In my last commentary entitled "Inflation, Deflation, Reflation," we considered the possibility that the next 5-6 years will witness a continuing cycle of inflation, followed by deflation, followed by reflation, with trading ranges in the equities, currency, and bond markets. This also presupposes a "trading range" of sorts in the U.S. economy. But what would this "Inflation, Deflation, Reflation" (IDR) scenario mean for the gold market?
The trading range financial markets/economy over the next few years is a good possibility based on the fact that there are no two back-to-back up years between now and until around 2009 in the grand scheme of the 120-year Master Cycle (discovered by Samuel J. Kress). Greenspan and company have also made it clear through their actions that they will stop at nothing to keep the economy afloat to "sustainable levels."
Before examining the issue of how the gold market can be expected to perform in a trading range economy, I'd like to share some valuable insight from someone who read my previous article on this subject. He writes, "I feel we [will] get hyperinflation (i.e., the Weimer Republic-type 1922 style) FIRST. This is because the Fed can do nothing more now than print like crazy to keep the deflationary scenario away, which is obviously the worst outcome. However, after the wheelbarrow paper dollar thing, the buck is junk and then we go the other way with a vengeance. Then comes the dreaded deflation, lasting probably for years. I hope and pray the aftermath does not turn into violence and/or a civil war. Read history regarding the French Revolution. It's a duplicate and so are many other cases. I say we get both, one after the other. And who knows the timing? No one knows. It just seems obvious if you can understand the positions of the authorities and human nature. Let's hope for the best -- a peaceful outcome and a continuation of freedom and liberty for our beautiful country."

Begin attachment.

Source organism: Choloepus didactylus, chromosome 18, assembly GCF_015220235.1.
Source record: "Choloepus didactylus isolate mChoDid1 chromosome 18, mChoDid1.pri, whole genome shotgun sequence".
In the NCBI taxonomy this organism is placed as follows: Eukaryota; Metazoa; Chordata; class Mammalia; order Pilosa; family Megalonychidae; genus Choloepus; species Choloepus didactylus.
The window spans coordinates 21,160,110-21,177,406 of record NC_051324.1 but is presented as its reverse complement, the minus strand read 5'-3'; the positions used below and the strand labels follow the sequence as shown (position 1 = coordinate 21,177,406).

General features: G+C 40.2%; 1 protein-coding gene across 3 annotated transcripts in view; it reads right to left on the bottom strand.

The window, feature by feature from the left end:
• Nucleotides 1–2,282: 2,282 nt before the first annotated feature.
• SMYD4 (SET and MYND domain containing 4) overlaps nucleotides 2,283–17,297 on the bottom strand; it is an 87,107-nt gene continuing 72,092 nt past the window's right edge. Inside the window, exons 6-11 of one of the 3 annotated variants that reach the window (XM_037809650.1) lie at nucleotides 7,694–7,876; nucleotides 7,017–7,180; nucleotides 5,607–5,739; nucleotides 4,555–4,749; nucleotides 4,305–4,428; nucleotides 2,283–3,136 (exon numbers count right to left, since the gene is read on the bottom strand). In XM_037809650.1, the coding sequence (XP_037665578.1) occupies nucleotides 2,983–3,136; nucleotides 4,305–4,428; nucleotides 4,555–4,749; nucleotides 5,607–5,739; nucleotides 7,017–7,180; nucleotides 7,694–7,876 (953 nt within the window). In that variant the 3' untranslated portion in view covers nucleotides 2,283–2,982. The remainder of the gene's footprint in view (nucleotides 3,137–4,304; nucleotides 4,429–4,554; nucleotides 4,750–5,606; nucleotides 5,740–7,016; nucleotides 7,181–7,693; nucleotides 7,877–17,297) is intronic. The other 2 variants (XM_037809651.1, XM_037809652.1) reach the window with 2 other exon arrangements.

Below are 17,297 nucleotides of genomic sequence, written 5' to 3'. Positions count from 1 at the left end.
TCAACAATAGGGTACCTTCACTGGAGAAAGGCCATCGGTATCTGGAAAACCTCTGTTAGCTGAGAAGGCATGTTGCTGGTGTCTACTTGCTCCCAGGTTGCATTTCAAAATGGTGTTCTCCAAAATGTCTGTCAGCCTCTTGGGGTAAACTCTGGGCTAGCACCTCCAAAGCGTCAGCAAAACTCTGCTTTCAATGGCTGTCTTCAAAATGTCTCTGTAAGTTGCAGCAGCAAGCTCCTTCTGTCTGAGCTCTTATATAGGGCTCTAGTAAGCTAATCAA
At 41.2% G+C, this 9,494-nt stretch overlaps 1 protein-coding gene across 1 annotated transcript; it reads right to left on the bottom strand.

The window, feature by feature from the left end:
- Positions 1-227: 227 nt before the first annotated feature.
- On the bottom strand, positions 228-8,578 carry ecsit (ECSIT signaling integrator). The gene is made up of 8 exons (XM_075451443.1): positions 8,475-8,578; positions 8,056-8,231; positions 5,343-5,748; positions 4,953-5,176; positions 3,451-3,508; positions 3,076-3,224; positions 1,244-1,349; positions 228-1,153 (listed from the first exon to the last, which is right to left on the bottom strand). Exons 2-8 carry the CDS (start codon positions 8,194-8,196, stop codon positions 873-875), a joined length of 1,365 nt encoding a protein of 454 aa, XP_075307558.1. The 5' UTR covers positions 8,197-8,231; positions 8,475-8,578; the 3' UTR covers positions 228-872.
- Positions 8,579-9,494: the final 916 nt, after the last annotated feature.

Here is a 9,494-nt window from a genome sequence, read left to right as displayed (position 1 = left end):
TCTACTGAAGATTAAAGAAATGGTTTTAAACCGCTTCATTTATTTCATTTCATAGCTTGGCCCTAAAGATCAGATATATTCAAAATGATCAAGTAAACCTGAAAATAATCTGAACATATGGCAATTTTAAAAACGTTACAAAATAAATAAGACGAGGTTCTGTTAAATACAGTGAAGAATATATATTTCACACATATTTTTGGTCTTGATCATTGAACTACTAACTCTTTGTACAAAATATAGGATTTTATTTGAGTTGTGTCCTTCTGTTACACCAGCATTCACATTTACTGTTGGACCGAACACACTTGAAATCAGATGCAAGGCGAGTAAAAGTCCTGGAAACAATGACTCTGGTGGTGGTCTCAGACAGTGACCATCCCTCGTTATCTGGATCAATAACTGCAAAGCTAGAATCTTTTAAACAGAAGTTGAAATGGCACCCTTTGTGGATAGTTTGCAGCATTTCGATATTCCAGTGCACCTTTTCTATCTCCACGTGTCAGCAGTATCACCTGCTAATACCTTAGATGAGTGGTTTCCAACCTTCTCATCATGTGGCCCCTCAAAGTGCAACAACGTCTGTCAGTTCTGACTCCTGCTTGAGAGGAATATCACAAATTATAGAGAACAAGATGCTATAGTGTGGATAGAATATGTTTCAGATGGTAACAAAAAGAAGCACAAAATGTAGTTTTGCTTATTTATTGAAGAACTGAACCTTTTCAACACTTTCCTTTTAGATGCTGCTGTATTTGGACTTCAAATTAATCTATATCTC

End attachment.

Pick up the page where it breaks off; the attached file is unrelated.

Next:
Another reader wrote the following response, "Your view of the trading range Greenspanian outlook for the economy has some upsetting implications. And I say this with regard to the move in gold that many of us have hoped' would gain some traction for a move higher than just the $400 level, so that some of these costs of production and currency transaction issues can be defrayed at the mines. I wonder if the picture you have painted should logically imply a sideways market for gold as well, since you are looking for these kinds of possible symmetry in stocks, bonds, and the dollar over the long view?"
Let me interject here and answer that a trading range stock/bond/currency market does not necessarily imply a "stuck-in-the-mud" gold market. Keep in mind that gold has always been the investment of choice during periods of financial and political uncertainty. Investors turn to gold when nothing else seems to be working and sustained capital appreciation isn't forthcoming in the traditional investing instruments (stocks, bonds, etc.) Bear markets are characterized by agony and frustration, and nothing is more agonizing than a seemingly endless trading range. When investors begin to figure out that "buy and hold" no longer applies as the "easy" way to wealth in the financial markets, they'll turn to precious metals. We've already gotten a small taste of this in the past two years. I'm firmly convinced the best is yet to come in the gold and silver markets.
What do the charts say? By examining the long-term gold chart we arrive at two upside targets over the next 1-4 years: $450-$460 and $650-$700. Both of these targets are derived from taking measurements from a simple (yet highly reliable) trend line measuring formula. But let's not stop there. Let's take our analysis of gold's long-term chart a step further by employing the extremely reliable form of chart analysis known as "parabolic analysis."
When a series of parabolic price cycles are drawn around gold's 22-year priceline, we see a bullish-looking parabolic bowl which has been gradually rounding over the past few years and has just started to push prices higher. The incline of this bowl is still rather shallow (relatively speaking), although with each passing year the "rim" of the bowl becomes steeper. The parabola in the long-term gold chart strongly suggests that gold has seen its price low for this decade.
Moreover, a series of bowls can be drawn in the long-term gold chart beginning with the late 1987 peak to the present and also from the 1996 peak to the present. All of these patterns combine to form a picture of increasing strength and momentum, and it suggests that the long-term accumulation process is nearly complete with the long-awaited mark-up process about to begin.